Read our National Poetry Day selection of anthologies
To celebrate national poetry day we chatted to some of our favourite modern poets to find out which anthologies they love most:
Picking my favourite three poetry collections or anthologies, new or old, is impossible—so many people are doing good work! Here are three that come to mind.
The work in Martin Carter, University of Hunger: Collected Poems and Selected Prose, ed. by Gemma Robinson (Bloodaxe, 2006) ranges from lyrics to arguments to riddles. Carter’s poetry, known by heart by his fellow Guyanese, deserves to live deep in global memory. Responsive to the white dust and red flowers of his homeland, for Carter the political is personal. Jailed for his part in the independence struggle, he foxed surveillance photographers by displaying poems on his home. Whether in tenderness for ‘green, green love’ or in furious search of a ‘comrade stargazer’, he desires a freedom that would write a ‘happier alphabet’.
Furies: A Poetry Anthology of Women Warriors, ed. by Eve Lacey
Furies: A Poetry Anthology of Women Warriors, ed. by Eve Lacey (For Books’ Sake, 2015), offers ‘new verse’ that releases wronged ghosts from the repetitive sayings and behaviours of haunting. Poets responding to an international open call include Malika Booker, Rebecca Goss, and Claire Trévien. Their reclaiming of female-identified figures raises the spirits and raises consciousness. For Books’ Sake shares the profits from sales of Furies with Rape Crisis England and Wales. In Jenni Fagan’s words, this anthology understands rape as a ‘war’ in every country, and challenges it. Energizing to hear and exhilarating to read, this is a fine Christmas present.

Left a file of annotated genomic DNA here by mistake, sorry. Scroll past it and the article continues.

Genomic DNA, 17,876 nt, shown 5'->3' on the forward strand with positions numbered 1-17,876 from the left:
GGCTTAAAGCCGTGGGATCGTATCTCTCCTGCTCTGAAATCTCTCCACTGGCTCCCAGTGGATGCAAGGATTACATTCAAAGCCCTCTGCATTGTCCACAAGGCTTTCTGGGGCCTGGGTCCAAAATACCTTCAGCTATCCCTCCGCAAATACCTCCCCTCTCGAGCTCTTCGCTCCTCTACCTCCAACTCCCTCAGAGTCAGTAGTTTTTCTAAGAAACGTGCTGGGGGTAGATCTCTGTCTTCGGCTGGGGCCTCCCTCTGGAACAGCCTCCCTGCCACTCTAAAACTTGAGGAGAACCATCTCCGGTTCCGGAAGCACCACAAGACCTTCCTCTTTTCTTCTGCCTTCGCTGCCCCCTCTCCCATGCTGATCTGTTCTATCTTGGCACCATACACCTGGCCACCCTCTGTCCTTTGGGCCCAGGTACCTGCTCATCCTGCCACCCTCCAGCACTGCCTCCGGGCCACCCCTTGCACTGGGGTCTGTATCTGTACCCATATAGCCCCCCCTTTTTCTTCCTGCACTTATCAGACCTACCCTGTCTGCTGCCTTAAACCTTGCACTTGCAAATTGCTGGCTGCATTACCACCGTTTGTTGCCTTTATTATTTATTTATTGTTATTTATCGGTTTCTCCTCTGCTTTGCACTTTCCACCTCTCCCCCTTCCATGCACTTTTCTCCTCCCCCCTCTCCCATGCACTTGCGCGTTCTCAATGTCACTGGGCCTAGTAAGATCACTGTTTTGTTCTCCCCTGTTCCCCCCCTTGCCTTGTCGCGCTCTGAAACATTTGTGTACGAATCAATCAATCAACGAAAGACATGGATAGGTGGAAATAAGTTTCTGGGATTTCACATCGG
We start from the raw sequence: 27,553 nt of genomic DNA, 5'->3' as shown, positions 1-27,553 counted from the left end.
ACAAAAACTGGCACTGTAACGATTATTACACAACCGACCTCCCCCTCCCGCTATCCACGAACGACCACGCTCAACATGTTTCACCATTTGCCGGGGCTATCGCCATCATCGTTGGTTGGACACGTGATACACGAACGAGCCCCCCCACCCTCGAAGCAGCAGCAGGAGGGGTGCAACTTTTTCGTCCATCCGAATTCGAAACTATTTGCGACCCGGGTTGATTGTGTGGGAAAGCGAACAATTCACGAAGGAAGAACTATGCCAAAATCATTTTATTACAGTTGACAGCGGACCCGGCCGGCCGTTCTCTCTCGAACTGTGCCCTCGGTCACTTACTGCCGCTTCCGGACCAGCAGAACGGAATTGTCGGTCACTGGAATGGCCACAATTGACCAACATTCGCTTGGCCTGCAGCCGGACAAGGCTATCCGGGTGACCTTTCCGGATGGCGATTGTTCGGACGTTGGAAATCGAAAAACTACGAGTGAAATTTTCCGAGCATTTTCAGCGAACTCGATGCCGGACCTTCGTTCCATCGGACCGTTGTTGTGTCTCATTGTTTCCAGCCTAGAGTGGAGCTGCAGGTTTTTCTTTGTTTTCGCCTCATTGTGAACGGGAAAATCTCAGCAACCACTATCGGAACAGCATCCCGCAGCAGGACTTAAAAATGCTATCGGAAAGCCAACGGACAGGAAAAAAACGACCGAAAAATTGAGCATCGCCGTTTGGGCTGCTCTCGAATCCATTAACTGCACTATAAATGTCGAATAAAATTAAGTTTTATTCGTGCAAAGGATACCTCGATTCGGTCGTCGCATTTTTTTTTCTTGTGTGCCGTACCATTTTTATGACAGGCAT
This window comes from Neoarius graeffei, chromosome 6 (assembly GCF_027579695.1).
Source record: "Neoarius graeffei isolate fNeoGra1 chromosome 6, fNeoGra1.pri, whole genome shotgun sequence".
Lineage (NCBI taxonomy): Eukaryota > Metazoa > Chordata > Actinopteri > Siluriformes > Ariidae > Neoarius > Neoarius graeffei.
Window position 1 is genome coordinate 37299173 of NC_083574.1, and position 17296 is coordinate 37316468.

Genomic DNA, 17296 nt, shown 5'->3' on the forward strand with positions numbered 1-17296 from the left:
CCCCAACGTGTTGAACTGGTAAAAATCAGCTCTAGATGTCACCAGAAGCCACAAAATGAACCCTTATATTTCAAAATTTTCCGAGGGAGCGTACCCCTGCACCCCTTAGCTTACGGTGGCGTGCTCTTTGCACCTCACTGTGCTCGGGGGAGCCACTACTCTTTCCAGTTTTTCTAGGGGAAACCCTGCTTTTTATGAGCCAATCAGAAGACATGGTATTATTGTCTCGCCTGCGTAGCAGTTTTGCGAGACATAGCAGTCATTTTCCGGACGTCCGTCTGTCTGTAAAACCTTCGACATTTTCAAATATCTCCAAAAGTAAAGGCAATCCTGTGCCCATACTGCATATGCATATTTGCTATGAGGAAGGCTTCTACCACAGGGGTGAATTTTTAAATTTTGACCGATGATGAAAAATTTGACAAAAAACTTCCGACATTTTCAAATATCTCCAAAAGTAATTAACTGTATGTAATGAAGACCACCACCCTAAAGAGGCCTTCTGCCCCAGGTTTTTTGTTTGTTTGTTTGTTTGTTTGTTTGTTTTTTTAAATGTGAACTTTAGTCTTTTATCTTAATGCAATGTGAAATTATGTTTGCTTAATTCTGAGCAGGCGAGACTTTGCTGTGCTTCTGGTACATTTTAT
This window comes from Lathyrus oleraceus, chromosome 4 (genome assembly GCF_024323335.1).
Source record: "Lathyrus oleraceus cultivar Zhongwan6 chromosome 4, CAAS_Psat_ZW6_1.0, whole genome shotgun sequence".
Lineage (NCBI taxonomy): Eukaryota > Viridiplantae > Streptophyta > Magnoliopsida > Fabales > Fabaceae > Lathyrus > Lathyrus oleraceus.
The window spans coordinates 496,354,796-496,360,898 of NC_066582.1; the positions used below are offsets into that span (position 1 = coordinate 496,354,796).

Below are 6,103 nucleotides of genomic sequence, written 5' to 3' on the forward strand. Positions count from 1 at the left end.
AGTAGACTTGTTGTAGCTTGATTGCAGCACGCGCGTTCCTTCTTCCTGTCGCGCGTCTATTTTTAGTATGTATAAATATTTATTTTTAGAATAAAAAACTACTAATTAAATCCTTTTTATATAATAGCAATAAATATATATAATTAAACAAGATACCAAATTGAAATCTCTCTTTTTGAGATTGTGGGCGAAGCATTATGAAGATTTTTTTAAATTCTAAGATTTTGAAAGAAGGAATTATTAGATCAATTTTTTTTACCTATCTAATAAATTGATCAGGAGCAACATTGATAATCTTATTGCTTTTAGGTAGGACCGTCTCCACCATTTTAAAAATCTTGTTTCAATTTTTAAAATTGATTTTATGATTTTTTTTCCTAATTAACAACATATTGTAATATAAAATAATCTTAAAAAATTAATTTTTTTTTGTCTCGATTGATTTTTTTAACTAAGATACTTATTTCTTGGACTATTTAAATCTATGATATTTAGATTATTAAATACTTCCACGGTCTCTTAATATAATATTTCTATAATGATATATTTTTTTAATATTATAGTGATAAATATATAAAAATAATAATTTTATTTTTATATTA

When I remember reading Shara McCallum’s Bocas Litfest poetry prize-winning collection, Madwoman (Peepal Tree, 2017), I seem to remember dancing with and without a partner; running; running away; losing my mind; finding sweet common ground with young and old, even in shuttered towns or under poisonous manchineel trees; being close to someone else’s growing up. McCallum’s book is brilliant in dealing with the contradictions placed on her Caribbean and Creole peers, before and after Charlotte Brontë’s Bertha Rochester or Jean Rhys’s Antoinette. It is astounding, with its dynamic, conversational or dreamy use of space on the page. It is, above all, moving.
Venus as a Bear by Vahni Capildeo is out now published by Carcanet Press
I first came upon Akbar’s work in the New Yorker, a poem called “What Use Is Knowing Anything If No One Is Around” and it rattled my soul with its deeply poignant language and use of simple fact to convey deeper meaning. I bought his debut collection “Calling A Wolf A Wolf” 24 hours later and it has remained one of the best books of poetry I have ever read. An unflinching portrayal of the insides of addiction using measured and beautiful language, this anthology is full of hard-won and much needed wisdom, moments captured in fear turned to elegant revelations. A must read for any poetry-lover.